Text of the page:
as well as years, and hardly accounta
ble for what he saysordoes ; but these
things will not shield him from res
ponsibility. He must enjoy or suffer
the consequences of his past acts like
other men. Hence, the anathemas of
the Tribune on Wilson for his purport
ed Kuow-Xnthiiigisni eighteen yeais
ago, fall with equal Weight upon the
Tribune candidate for President, Hor
Much has been said by tlie oppoi-
tion of the extravagance of Grant's
Administration ; but investigation re
veals the fact that tlie public expen
ditures liave been less icr head, under
his Administration than that of any
other President since 1800. In that
year the expenditures on a gold basis
were $83,023,788 89, or $1 05 per
head. On the same basis, leaving out
tlie amount of indebtedness ehargable
directly to the war, the expenditures
ill 1871 were $73,554,110 78, or $1 75
lift capita. Then lu tlie matter of col
lecting tlie tax on whisky. During
the three years of Johnson's adminis
tration, with a tax of $2 a gallon on
whisky, only $93,000,000 were collect
ed ; butduringGraiit'sacluiiulstratioii,
with a tax of jijty outs a gallon on
whisky, the amount collected and paid
over to the treasury was $157,000,000.
The expense, too, of collecting the rev
enue lias been one-lyilf less than under
Johnson. Out, of the $2,060,220,196
53, whieh lias passed through tlie bauds
of officials during tlie past three years,
the Government lias lost through de
falcation only $1,094,963 05, which Is
a very low percentage of loss as com
pared With other administrations.
These are a few facts, among others,
which tlie people will consider in
choosing tlie next President.
Sap It On.
A Washington dispatch says our
Government will shortly take vigorous
apd decisive action for protecting our
Texan boundaries from Incursions of
Mexican smugglers and robbers. Tlie
high-handed outrages ot theft and
blood almost continually being perpe
trated on Our citizens by those Mexi
can banditti, would seem to call loudly
for speedy action. Let tlie remedy be
We have read four sepcrate cases of
men choking to death from eating
meat lately. Two of them occurred
in Sau Francisco, the last Individual
bearing the name of Austin' Dutton.
Why is it these cases are becoming so
frequent Is the fault In the meat
or is it in the "swallerr" Won't
some vegetable-eat lug, meat repudiat
ing Grecleyite tell us what lie knows
about It ?
Nearly SvQOO women are eneaeed In
' boot and shoe making in Philadelphia.
mmtMm r Hoa. J. H. Mitchell.
A brilliant recepth) was given to
Hon. John H. Mitchell;. United State
Senator elect at Portland, on last
Saturday evening. The proceedings
were begun by a fine display of fire
works at the Plum. wWeh were wit
nessed by thousand of spectators. A
triumphant arch, erected in front of
the Court House, bore Inscribed upon
it in illuminated letters tlie words,
"Our Senator. J. H. Mitchell." This
was greeted with eiitliksla-stic cheers.
The meeting, or reeejtoh pr..r In
tlie Court House, was attended by an
immense crowd, including a large del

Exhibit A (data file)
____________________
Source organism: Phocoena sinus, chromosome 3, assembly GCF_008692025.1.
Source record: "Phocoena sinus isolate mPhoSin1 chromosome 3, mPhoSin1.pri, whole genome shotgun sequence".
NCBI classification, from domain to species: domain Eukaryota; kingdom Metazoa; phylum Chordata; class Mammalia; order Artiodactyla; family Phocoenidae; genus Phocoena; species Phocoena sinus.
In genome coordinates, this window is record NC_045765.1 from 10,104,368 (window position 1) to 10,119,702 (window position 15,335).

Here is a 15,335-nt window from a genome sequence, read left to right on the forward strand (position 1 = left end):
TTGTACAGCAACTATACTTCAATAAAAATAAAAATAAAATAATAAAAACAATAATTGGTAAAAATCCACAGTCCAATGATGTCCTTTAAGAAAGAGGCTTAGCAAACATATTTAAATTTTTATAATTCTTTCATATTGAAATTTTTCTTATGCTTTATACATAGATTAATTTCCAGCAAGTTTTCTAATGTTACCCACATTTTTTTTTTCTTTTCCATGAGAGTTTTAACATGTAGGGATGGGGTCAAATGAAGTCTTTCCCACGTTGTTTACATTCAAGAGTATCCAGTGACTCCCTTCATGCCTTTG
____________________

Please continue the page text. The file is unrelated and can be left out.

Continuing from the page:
egation from tlie Legislature. A brief
and appropriate address of welcome
ana congratulation was delivered by
Hon. H. W. Scott. The response of
Mr. Mitchell was felicitous and able,
both in rhetoric and sense, showing a
sensitive appreciation of the honor
which lias been conferred upon him,
a clear realization of tlie weight of
responsibility resting upon him, and a
modest though earnest determination
to bend every energy.. of body and
mind, to meet every obligation. His
reply was greeted with hearty cheers
Splendid election necomes thrill
ing over tlie wires from Pennsylvania,
Ohio and Nebraska. ljai tranft's ma
jority for Governor offftyniylvania
is announced to be tmvry thousand.
This is largely In cxeestpf what was
expected by Republicans. Hah of
that would have fully reached their
figures. The Republican majority in
that State last year w(j only 14,675.
Thirty thousand is more than double
that and Greeley, by hWihort speeches
there, must have made the difference.
Then comes Ohio, so hotly contested,
and so ardently thought by Chappa
quncks to be sound for the Sage, with
a Republican majority' of: from ten to
fifteen thousand a IWndsbme result
which indicates a most. 'overwhelming
victory there for Grans 'in November.
Nebraska, toe, steps In Jltie with a
majority of over fbe'hoUsknd a con
siderable Increase over last election.
At present writing, the result in India
na Is doubtful, though 'Republican
gains are reported, Tlie resn.lt In
Pennsylvania will satWjUhe Greeley-
itcs without a peradyentnre, of the
overwhelming defeat of their candi
dates next November. .
Be Prudent an Blaereel.
The report ot tlie Committee of the
present Legislature on the indebted
ness ot the State, shows a debt of $175,
000 whicli Is unprovided for. There
are now before the legislature quite a
number of bills, of a local nature, ask;
ing for appropriations more or less
large. If these bills are passed, the
SUte indebtedness will be fully doubled,
and the burdens of taxation will be
increased in that proportion. Is it
best at this time of financial pressure